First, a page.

Now that I have formal education and experience in service design, I can look back on projects I did before to reflect on what I can learn for the future.
While not all of these are directly related to using service design methods and tools, it is related to how you ‘sell’ and do the process internally. From my knowledge, my organisation (or at least my part of it) had never purchased a service design project and I can pretty much guarantee that nobody I had worked with had heard of or used service design in the past. I say this just to set the scene for my reflections.
Also, the institution that I worked for was a matrix organisation. Working in a matrix organisation can be tricky; you have responsibilities for areas in which you have no authority- well, that was my experience with it. It is possible that it works differently in different organisations or even in the private sector. But I was in the public sector at a University and I had responsibilities where I had no official authority that others recognised- that was a difficult place to be. My KPIs were set to achieve various targets but I was not necessarily given the tools or ability to accomplish them.
My role had shifted over the years but the core of it had stayed quite the same…it amounted to managing the on-campus experience for international students (and in my last year, international staff) and to be involved with international student recruitment. This put me in touch with the whole process from enquiries and marketing to on-campus services straight through to Alumni. I was so determined to make the international student (and staff) experience better and smoother…but I had some lessons to learn first.
1.Trying to do it on my own
Before I really understood what I was creating and taking on, I assumed that I could do this…on my own. But as I was soon to find out once I started my academic studies, service design must be a co-creative process. It is not for one person to do. One person cannot (and should not) do everything. My problem was that I could see my vision in my head but I didn’t have the language to explain it to others. This inability to explain to others is a problem in itself as you will see when you read on. Trying to do a service design project by yourself is like trying to run a 30-seat restaurant by yourself…you cannot seat the people, take the orders, cook the food and deliver it yourself. It will fail and it will not be pretty. Service design, like I said, is a co-creative process and it needs to involve the users and the staff that will provide the service (and others who will not in a best case scenario).
2.Having too big a project
In my project I was trying to create what we called the Student Journey…this was end-to-end (cradle to grave as it is sometimes called) map. Starting with initial enquiries right through to the alumni/donor segment. I was trying to do that by myself. It seemed reasonable at the time and, more specifically, no one else seemed interested in doing it. While I really felt that it needed to be done (and it DID…I was at least right about that). But just like I mentioned above, it is not the job of one person. One of the important things that I learned during my MBA in Service Innovation & Design is that what I was trying to do was a mission impossible. The scope of the project was way too big. It needed to be broken down into much more palatable chunks. It probably would have been easier to “sell” as well. That takes us to the next problem.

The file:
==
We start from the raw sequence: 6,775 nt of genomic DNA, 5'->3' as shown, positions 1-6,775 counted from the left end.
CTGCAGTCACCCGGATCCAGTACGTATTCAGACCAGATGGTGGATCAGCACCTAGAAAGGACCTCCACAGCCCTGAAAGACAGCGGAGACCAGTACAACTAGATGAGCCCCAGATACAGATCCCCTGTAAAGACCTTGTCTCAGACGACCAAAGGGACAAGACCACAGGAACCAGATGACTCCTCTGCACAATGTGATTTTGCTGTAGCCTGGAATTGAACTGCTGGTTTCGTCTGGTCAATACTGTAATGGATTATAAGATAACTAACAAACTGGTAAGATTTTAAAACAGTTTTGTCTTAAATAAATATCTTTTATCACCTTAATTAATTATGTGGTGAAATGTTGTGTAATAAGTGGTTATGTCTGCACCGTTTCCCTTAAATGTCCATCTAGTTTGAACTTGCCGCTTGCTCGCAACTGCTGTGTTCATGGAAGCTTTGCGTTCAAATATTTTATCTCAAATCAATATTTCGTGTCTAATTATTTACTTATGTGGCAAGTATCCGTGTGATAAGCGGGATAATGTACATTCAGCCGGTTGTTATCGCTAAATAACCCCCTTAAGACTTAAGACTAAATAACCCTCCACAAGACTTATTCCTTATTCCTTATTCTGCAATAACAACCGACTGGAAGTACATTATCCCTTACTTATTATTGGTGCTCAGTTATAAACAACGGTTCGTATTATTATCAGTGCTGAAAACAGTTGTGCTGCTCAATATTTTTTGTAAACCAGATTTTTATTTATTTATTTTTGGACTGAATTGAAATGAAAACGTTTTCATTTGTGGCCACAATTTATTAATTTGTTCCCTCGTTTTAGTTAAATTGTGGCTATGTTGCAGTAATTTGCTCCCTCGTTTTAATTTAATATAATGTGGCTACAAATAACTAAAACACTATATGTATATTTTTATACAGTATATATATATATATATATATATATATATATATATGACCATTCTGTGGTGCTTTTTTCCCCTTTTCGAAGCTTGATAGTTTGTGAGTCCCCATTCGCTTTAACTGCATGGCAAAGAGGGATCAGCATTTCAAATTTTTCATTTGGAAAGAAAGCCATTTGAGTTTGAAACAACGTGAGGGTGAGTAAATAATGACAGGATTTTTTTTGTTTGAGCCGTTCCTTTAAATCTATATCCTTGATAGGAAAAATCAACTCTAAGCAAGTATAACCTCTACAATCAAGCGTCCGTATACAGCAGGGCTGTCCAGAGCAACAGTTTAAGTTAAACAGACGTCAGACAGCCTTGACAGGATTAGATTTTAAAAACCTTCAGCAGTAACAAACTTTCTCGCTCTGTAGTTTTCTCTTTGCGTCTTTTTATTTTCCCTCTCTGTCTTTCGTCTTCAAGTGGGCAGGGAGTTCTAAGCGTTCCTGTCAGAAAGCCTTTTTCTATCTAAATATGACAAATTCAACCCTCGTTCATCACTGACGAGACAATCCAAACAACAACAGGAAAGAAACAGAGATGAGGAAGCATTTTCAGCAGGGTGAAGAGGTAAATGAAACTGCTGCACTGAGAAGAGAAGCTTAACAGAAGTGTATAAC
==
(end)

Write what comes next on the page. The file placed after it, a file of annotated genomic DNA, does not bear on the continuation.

3.Too little internal buy-in
There were two issues that were most important affecting the lack of internal buy-in: 1) I couldn’t fully verbalise what I felt needed to happen and 2) the project was too big. These are mistakes 1 and 2 above…and those two together led to this mistake of too little buy-in. No one had signed up for this mammoth project and people couldn’t necessarily see how this work would make their jobs better/easier. I knew it…but again, my ability to explain it well enough was lacking. It was difficult to experience this at the time. It led to some bad feelings and confusion. Not good for working relationships. There needs to be a reason people will go the extra mile or will help you complete your tasks.
4.Not explaining what the goal is
Overall what I saw was that I was unable to really explain what my goal was or what the outcomes would be. This is totally on me. I am far wiser now and I know how much work it would be to get people on side. It would still take time but reflecting on this has allowed me to see where I went wrong in ‘selling’ this process to others. Service design is known for its lack of tangible outcomes at the outset. It literally is called “The Fuzzy Front End”. So this will always be an issue but with better storytelling skills and a better understanding of the process, there can be enough of an explanation to get people on side to at least start the process. Then, if you can chop your overall goal in to more manageable pieces, you can build confidence and buy-in with those. Service design requires a different relationship with colleagues because it has such a fuzzy beginning. It clashes with most organisational cultures and this is why organisational culture is a big issue when pursuing service design or wanting to use it. One of the indicators about the success of service design projects is organisational culture.
This reflection was really good for me. It also helped me to realise that I have a lifetime of programming from the way I was brought up. Underlying my work decisions, I can hear my mother saying “if you want it done right, do it yourself”. I heard that a lot growing up. The reflection has allowed me to dissect and learn from a difficult past situation and to understand where my desire “get things done” comes from. Hopefully this reflection will help someone who is looking into introducing service design to their organisation.